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As such, we are entitled to believe that the agnostic position in respect to this question has a firm ground, since neither religion, nor science, nor moral philosophy could reliably establish a moral truth in this matter.
 
As such, we are entitled to believe that the agnostic position in respect to this question has a firm ground, since neither religion, nor science, nor moral philosophy could reliably establish a moral truth in this matter.
   
Now, the question is: if we are agnostic in respect to the above question, should abortion be permitted or should it be banned? Since we are unsure if a foetus is a human being, one should proceed with maximal care, since if we later learn the true answer in respect to this question and if it would happen that the answer is affirmative, there is no way to redress the harm done by permitting abortions. The precautionary principle says that when we will really know if a foetus is a human being, it would be too late for redressing such harm. Therefore, from this agnostic viewpoint it follows that abortions should be banned, since we are not sure if they are either harmless or murder. In these matters, if we err, we should err on the safe side, namely by banning abortions.
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Now, the question is: if we are agnostic in respect to the above question, should abortion be permitted or should it be banned? Since we are unsure if a foetus is a human being, one should proceed with maximal care, since if we later learn the true answer in respect to this question and if it would happen that the answer is affirmative, there is no way to redress the harm done by permitting abortions. The precautionary principle says that when we will really know if a foetus is a human being, it would be too late for redressing such harm. Therefore, from this agnostic viewpoint it follows that abortions should be banned, since we are not sure that if they are either harmless or murder. In these matters, if we err, we should err on the safe side, namely by banning abortions.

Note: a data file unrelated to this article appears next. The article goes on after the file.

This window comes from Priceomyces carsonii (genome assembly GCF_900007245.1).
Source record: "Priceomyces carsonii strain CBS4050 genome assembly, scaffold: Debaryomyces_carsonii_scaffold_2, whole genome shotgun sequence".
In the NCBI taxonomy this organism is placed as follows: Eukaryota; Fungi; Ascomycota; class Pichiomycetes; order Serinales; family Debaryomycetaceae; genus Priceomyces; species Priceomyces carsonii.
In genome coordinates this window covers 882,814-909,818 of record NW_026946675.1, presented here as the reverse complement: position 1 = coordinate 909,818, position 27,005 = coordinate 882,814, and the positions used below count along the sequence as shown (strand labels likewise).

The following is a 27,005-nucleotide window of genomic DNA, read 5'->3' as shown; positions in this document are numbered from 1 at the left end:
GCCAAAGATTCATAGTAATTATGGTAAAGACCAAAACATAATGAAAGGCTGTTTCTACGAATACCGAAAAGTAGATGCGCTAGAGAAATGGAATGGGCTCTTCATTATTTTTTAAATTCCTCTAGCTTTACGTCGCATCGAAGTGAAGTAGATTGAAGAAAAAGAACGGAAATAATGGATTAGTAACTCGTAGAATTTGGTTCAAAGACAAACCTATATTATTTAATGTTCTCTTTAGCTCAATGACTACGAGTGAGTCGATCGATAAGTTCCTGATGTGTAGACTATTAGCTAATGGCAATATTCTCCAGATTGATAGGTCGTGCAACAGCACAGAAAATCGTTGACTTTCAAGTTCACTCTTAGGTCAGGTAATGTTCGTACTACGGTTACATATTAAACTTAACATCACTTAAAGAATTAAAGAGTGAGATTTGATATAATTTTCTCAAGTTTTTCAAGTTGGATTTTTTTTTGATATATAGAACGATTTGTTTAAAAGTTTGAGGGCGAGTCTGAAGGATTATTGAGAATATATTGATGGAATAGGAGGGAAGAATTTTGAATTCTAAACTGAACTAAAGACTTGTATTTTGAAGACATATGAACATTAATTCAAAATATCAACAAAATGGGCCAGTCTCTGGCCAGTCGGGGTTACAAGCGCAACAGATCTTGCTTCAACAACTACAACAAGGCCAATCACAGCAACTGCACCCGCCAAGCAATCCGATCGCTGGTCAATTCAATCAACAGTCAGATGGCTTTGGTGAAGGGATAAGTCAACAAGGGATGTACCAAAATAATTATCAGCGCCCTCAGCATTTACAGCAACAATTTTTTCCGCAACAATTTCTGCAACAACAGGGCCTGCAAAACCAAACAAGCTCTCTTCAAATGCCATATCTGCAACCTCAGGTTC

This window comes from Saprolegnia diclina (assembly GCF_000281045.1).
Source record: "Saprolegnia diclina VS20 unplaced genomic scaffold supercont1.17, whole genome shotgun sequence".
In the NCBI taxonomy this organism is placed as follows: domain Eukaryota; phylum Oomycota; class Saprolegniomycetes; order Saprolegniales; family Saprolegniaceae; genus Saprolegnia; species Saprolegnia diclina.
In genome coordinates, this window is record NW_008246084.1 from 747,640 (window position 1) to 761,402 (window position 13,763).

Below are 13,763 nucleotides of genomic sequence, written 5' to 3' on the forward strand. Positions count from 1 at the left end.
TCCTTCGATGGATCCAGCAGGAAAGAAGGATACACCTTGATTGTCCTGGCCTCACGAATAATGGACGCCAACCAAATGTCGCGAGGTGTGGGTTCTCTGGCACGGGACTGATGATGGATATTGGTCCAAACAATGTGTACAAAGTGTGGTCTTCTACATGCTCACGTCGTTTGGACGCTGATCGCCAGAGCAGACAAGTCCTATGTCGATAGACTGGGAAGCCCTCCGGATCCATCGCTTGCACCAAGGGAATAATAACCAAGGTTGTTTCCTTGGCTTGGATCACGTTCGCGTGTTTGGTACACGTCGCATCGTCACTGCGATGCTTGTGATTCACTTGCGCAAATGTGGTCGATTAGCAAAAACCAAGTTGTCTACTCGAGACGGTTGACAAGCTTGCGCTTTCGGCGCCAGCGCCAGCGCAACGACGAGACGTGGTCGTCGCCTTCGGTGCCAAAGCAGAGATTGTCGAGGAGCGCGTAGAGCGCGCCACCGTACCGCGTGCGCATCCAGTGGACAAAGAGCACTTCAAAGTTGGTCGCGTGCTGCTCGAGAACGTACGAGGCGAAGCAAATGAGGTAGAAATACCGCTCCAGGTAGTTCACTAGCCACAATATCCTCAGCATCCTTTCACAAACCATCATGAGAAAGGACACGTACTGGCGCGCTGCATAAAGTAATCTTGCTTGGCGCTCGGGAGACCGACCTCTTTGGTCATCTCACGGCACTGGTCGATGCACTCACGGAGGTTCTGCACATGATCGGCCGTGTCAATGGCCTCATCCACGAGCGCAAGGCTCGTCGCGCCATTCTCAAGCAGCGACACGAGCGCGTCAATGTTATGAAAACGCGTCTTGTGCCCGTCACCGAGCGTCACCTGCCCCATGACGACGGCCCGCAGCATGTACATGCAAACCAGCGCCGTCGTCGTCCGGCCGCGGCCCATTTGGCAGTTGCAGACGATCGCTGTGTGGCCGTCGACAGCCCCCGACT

An argument could be devised that my position is intellectually suicidal, since moral philosophy cannot reliably provide moral truths. My answer would be that this article is not a piece of moral philosophy, but an exercise into pragmatic politics or political philosophy, just as Kant could build his theory about noumena and phenomena after noticing the antinomies of metaphysics.
 
An argument could be devised that my position is intellectually suicidal, since moral philosophy cannot reliably provide moral truths. My answer would be that this article is not a piece of moral philosophy, but an exercise into pragmatic politics or political philosophy, just as Kant could build his theory about noumena and phenomena after noticing the antinomies of metaphysics.

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